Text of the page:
How easy is that to understand? Unless I’m some kind of narcissistic sociopath, I know the depth of my sin. I know the sin in me that could rear its ugly head at any moment. So if my salvation depended on my ability to keep the beast at bay, I would be doomed. On my own, I cannot hold my ground against sin. Which means that, because I sin, on my own I cannot keep myself in the embrace of God’s grace and mercy. That is only possible because of the perseverance of the saints. How else, in a fallen and wicked world, could we stay in a right relationship with God? Jude 24 tells us how.


We’ll close with this beautiful piece of Biblical reasoning. As Paul says in Romans 7:15-25:

For I do not understand my own actions. For I do not do what I want, but I do the very thing I hate. Now if I do what I do not want, I agree with the law, that it is good. So now it is no longer I who do it, but sin that dwells within me. For I know that nothing good dwells in me, that is, in my flesh. For I have the desire to do what is right, but not the ability to carry it out. For I do not do the good I want, but the evil I do not want is what I keep on doing. Now if I do what I do not want, it is no longer I who do it, but sin that dwells within me.

So I find it to be a law that when I want to do right, evil lies close at hand. For I delight in the law of God, in my inner being, but I see in my members another law waging war against the law of my mind and making me captive to the law of sin that dwells in my members. Wretched man that I am! Who will deliver me from this body of death? Thanks be to God through Jesus Christ our Lord! So then, I myself serve the law of God with my mind, but with my flesh I serve the law of sin.

I love this passage because its great and glorious truth drives us to the foot of the cross. It reminds us that God saves us and keeps us saved.


Here’s the thing we hear in Paul. As you mature in faith, your life will begin to reflect more and more the Fruit of the Spirit…joy, love, peace, patience, kindness, goodness, faithfulness, gentleness, and self-control. And as this happens in your life, you will compare and contrast your life to what you were like before Christ. And you’ll grow in hatred for your sin. And when you do sin…we all do…you will hate it even more and feel its pain even deeper.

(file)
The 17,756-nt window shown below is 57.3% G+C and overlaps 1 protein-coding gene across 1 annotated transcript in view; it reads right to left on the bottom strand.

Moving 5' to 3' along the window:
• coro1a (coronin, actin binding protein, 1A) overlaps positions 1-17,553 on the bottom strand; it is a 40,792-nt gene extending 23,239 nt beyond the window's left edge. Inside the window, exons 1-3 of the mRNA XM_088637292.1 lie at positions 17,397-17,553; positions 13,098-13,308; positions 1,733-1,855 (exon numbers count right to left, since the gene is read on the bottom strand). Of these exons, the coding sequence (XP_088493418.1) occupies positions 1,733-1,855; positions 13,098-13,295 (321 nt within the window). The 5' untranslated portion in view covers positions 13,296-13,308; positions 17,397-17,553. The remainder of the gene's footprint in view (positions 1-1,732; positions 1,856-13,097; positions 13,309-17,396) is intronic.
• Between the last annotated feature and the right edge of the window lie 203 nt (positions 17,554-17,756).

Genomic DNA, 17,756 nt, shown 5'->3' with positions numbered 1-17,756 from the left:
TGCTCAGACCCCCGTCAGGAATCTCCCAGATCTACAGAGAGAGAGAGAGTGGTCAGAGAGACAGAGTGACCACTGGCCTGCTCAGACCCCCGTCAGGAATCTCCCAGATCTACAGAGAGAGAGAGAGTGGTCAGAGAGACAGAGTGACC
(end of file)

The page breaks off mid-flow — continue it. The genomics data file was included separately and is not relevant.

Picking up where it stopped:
{I love what Thomas Watson, 17th century Puritan pastor, said: “If we bring forth any good fruit, it is noy of our own growth, it comes from him, the true vine.”}

And so, in contrasting the Fruit of the Spirit in your life with the grief you feel when you sin, the more aware you will become of Jesus Christ working in you, holding you and keeping you. You will see how beautiful life in Christ is. The more you live outside of your false self, the greater your joy in Christ. And the greater your joy, the more you will hate sin. And the more you hate sin, the more it drives you back to the foot of the cross.


It is at the foot of the cross where you get more of Jesus. More grace and mercy, so you will continue to produce fruit in your life. This is a God-given, God-created, God-ordained loop of perseverance.


Next week, we’ll wrap things up with the powerful affirmation of verse twenty-five. Until then, we’ll let Charles Spurgeon have the last word:

“NO MAN CAN KEEP HIMSELF. HE’LL SURELY FAIL. IF LEFT TO OURSELVES, WE’LL GO TO HELL. ONLY JESUS CAN SAVE US FROM OUR SINS.”

And that is what perseverance is all about.